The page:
Tepakán Municipality

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Tepakán
Municipality
Principal Church of Tepakán, Yucatán
Principal Church of Tepakán, Yucatán
Region 3 Centro #086
Region 3 Centro #086
Tepakán is located in Mexico
Tepakán
Tepakán
Location of the Municipality in Mexico
Coordinates: 21°02′55″N 89°02′20″W / 21.04861°N 89.03889°W / 21.04861; -89.03889Coordinates: 21°02′55″N 89°02′20″W / 21.04861°N 89.03889°W / 21.04861; -89.03889
Country Flag of Mexico.svg Mexico
State Flag of Yucatan.svg Yucatán
Government
 • Type PRD logo without border (Mexico).svg 2012–2015[1]
 • Municipal President Weyler Aaron Coral Manrique[2]
Area
 • Total 134.13 km2 (51.79 sq mi)
  [2]
Elevation[2] 9 m (30 ft)
Population (2010[3])
 • Total 2,226
Time zone UTC-6 (Central Standard Time)
 • Summer (DST) UTC-5 (Central Daylight Time)
INEGI Code 009
Major Airport Merida (Manuel Crescencio Rejón) International Airport
IATA Code MID
ICAO Code MMMD
Website Official Website

Tepakán Municipality (In the Yucatec Maya Language: “place where pakán fruit (similar to tuna) is found” is one of the 106 municipalities in the Mexican state of Yucatán containing (134.13 km2) of land and located roughly 70 km east of the city of Mérida.[2]

History[edit]

During pre-Hispanic times, the area was part of the chieftainship of Ah-Kin-Chel. After the conquest the area became part of the encomienda system with Cristóbal Sánchez as the encomendero in 1581. Subsequent holders of the trusteeship Esteban Tello Aguilar in 1700, Ana de Varreda Villegas in 1705, Antonia Pacheco and Juan Nepomuceno Calderón.[2]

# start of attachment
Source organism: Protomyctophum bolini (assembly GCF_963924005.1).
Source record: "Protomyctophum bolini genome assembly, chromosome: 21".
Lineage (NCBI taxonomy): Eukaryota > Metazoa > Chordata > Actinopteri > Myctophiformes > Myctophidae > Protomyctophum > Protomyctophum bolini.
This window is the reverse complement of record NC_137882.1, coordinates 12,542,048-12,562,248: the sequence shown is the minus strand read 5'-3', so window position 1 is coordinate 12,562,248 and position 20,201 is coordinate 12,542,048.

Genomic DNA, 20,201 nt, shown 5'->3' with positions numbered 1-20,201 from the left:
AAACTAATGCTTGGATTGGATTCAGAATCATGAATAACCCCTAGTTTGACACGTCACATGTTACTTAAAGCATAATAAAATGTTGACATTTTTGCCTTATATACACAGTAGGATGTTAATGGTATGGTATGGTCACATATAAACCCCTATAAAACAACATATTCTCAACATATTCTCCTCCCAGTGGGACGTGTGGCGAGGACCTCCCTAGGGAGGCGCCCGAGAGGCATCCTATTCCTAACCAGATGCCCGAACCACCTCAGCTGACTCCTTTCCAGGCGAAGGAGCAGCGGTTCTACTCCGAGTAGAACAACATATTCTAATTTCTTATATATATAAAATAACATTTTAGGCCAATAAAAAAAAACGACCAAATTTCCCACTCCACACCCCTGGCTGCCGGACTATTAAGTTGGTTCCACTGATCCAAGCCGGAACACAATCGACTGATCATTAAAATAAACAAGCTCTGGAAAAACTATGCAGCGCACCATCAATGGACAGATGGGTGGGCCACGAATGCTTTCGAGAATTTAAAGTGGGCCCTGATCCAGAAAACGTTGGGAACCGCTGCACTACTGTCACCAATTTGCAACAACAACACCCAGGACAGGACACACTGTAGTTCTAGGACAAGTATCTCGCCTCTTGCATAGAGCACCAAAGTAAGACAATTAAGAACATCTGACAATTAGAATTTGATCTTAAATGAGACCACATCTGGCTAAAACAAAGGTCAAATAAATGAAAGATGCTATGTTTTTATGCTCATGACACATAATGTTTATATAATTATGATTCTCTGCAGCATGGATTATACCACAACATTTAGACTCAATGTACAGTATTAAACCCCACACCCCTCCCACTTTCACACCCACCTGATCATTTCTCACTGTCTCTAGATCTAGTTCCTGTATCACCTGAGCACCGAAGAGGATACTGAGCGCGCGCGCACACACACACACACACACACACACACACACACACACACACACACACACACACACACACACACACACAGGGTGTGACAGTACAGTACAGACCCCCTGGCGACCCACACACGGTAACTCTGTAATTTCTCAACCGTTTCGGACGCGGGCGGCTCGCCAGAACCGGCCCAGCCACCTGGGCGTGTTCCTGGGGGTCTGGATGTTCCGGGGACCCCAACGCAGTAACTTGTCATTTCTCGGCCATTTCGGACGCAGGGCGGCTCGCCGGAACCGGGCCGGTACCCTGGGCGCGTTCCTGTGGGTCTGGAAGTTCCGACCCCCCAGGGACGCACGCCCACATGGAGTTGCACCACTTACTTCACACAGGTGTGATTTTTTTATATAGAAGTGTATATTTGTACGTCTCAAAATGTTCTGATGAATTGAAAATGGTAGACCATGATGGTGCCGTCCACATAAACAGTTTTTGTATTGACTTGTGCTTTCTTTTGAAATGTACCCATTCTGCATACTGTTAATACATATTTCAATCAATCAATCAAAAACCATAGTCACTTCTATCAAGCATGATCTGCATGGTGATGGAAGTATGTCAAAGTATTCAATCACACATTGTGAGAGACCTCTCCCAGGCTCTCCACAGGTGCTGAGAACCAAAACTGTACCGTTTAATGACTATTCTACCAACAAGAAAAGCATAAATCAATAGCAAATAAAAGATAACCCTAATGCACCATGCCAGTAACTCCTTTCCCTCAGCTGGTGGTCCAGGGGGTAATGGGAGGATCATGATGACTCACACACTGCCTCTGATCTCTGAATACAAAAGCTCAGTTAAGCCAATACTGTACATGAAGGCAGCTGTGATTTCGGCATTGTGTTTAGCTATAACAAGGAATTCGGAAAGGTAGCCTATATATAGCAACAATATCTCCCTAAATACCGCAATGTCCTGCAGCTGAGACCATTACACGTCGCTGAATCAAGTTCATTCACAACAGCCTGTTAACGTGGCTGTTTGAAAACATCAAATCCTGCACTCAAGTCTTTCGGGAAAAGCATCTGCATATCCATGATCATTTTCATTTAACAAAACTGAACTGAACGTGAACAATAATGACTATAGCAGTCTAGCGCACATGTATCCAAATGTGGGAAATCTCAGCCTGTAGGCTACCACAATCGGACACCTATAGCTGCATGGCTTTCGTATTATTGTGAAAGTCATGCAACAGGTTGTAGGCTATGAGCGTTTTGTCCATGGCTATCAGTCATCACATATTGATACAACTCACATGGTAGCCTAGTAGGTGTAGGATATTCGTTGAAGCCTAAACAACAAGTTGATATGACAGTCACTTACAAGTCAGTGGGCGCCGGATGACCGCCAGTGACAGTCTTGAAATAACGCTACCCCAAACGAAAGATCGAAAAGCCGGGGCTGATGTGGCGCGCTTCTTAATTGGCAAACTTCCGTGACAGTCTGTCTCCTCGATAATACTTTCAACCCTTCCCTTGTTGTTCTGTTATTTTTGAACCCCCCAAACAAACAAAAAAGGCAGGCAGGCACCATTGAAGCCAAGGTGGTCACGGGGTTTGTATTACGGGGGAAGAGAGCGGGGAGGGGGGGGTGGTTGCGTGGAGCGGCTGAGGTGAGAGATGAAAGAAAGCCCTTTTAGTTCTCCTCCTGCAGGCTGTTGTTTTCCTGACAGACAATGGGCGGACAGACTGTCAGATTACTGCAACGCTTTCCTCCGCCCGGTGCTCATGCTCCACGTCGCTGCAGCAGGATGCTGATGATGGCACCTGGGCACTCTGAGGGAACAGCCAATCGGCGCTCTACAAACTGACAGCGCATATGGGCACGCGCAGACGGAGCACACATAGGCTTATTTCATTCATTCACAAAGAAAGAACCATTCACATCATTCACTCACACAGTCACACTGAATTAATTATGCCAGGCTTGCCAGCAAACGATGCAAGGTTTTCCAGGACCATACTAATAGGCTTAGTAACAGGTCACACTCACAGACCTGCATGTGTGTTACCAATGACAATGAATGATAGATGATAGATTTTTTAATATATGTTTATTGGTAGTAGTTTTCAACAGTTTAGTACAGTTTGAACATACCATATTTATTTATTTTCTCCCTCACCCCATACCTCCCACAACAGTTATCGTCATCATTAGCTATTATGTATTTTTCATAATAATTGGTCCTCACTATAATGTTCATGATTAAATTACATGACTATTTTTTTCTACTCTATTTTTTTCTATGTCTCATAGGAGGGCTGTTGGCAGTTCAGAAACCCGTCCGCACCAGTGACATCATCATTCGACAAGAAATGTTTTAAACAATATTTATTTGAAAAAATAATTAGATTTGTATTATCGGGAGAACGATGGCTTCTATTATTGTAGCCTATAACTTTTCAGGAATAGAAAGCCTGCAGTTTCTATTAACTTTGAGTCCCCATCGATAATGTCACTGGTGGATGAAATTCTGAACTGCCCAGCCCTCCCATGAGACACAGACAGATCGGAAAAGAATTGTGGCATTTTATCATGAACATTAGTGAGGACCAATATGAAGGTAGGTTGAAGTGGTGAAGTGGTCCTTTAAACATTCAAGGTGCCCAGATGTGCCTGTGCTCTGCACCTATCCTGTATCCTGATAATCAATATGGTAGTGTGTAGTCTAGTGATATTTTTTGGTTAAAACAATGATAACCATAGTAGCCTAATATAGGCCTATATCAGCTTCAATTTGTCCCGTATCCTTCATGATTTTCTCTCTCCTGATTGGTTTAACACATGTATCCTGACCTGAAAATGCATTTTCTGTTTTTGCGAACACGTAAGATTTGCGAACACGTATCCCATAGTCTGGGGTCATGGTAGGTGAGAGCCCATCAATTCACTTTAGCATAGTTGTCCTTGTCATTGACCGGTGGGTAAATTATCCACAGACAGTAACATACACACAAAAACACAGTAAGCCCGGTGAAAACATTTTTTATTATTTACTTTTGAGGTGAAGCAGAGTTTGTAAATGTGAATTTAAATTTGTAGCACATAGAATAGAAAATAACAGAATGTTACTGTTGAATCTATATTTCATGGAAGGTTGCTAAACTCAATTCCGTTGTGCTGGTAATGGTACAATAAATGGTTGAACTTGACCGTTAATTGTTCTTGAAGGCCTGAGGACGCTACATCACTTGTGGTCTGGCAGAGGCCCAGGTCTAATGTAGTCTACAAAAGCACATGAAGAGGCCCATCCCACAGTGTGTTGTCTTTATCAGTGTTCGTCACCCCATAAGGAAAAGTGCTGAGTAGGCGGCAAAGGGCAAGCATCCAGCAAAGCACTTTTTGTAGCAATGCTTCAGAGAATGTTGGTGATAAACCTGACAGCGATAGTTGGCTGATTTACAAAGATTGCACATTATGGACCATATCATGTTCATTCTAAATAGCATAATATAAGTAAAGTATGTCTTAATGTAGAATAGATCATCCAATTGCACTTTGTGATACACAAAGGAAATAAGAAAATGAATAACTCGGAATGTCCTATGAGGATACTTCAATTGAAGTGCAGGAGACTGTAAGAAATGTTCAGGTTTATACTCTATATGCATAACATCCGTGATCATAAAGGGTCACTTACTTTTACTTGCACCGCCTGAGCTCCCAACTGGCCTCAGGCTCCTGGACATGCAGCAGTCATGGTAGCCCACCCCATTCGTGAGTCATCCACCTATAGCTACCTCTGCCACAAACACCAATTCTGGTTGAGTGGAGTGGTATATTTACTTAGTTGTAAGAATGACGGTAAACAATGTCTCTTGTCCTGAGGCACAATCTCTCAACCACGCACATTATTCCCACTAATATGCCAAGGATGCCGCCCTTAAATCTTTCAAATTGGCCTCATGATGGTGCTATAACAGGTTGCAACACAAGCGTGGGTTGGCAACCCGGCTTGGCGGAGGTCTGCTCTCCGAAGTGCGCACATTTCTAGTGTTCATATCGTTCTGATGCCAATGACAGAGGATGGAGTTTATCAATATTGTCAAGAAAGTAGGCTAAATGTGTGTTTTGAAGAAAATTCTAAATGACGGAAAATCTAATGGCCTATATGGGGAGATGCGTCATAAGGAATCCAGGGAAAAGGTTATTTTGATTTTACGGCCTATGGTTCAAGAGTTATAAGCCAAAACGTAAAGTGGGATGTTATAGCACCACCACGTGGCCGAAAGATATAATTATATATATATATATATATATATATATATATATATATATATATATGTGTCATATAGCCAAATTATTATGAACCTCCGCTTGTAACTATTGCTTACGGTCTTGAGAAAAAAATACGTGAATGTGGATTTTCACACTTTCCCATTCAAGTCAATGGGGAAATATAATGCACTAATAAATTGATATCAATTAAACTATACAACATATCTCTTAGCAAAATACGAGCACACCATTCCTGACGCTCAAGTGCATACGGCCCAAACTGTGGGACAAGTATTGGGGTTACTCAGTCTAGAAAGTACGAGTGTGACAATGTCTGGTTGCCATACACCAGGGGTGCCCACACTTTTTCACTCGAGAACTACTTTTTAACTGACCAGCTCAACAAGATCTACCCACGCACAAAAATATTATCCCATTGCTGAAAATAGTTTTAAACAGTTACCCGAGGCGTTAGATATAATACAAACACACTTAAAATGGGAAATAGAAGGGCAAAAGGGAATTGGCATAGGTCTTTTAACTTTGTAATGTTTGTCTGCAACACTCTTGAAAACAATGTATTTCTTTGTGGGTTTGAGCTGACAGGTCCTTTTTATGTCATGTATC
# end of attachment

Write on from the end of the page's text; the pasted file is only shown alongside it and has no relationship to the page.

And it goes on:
Yucatán declared its independence from the Spanish Crown in 1821.[2] On 24 July 1867 a decree passed to reorganize the divisions within the territory and Tepakán was assigned to Izamal Municipality.[4] In 1988, it was made its own municipality.[5]

Governance[edit]

The municipal president is elected for a three-year term. The town council has four councilpersons, who serve as Secretary and councilors of ecology, public works, ecology, roads and markets, and cemeteries.[6]

The Municipal Council administers the business of the municipality. It is responsible for budgeting and expenditures and producing all required reports for all branches of the municipal administration. Annually it determines educational standards for schools.[6]

The Police Commissioners ensure public order and safety. They are tasked with enforcing regulations, distributing materials and administering rulings of general compliance issued by the council.[6]

Communities[edit]

The head of the municipality is Tepakán, Yucatán. The other populated areas are Jabada, Kantirix, Kantunich, Pochuná, Hacienda Los Reyes, Rosario, Tecate and Xemu. The significant populations are shown below:[2]

Community Population
Entire Municipality (2010) 2,226[3]
Kantirix 168 in 2005[7]
Tepakán 1923 in 2005[8]

Local festivals[edit]

Every year on 12 April the feast of St. Anthony, patron saint of the village, is held.[2]

Tourist attractions[edit]

References[edit]

  1. ^ "Priistas agradecidos" (in Spanish). Mérida, Mexico: Diario de Yucatán. 12 July 2012. Retrieved 10 June 2015. [permanent dead link]
  2. ^ a b c d e f g h "Municipios de Yucatán » Tepakán" (in Spanish). Retrieved 10 June 2015. 
  3. ^ a b "Mexico In Figures: Tepakán, Yucatán". INEGI (in Spanish and English). Aguascalientes, México: Instituto Nacional de Estadística y Geografía (INEGI). Archived from the original on 6 May 2015. Retrieved 10 June 2015. 
  4. ^ División territorial del Estado de Yucatán de 1810 a 1995 (PDF) (in Spanish) (1. ed.). Aguascalientes, Mexico: Instituto Nacional de Estadística, Geografía e Informática. 1997. pp. 109–110. ISBN 970-13-1518-9. Archived from the original (PDF) on 2015-12-23. Retrieved 10 June 2015. 
  5. ^ División territorial del Estado de Yucatán de 1810 a 1995, pp 123-124
  6. ^ a b c "Tepakán". inafed (in Spanish). Mérida, Mexico: Enciclopedia de Los Municipios y Delegaciones de México. Retrieved 10 June 2015. 
  7. ^ "Kantirix". PueblosAmerica (in Spanish). PueblosAmerica. 2005. Retrieved 10 June 2015. 
  8. ^ "Tepakán". PueblosAmerica (in Spanish). PueblosAmerica. 2005. Retrieved 10 June 2015.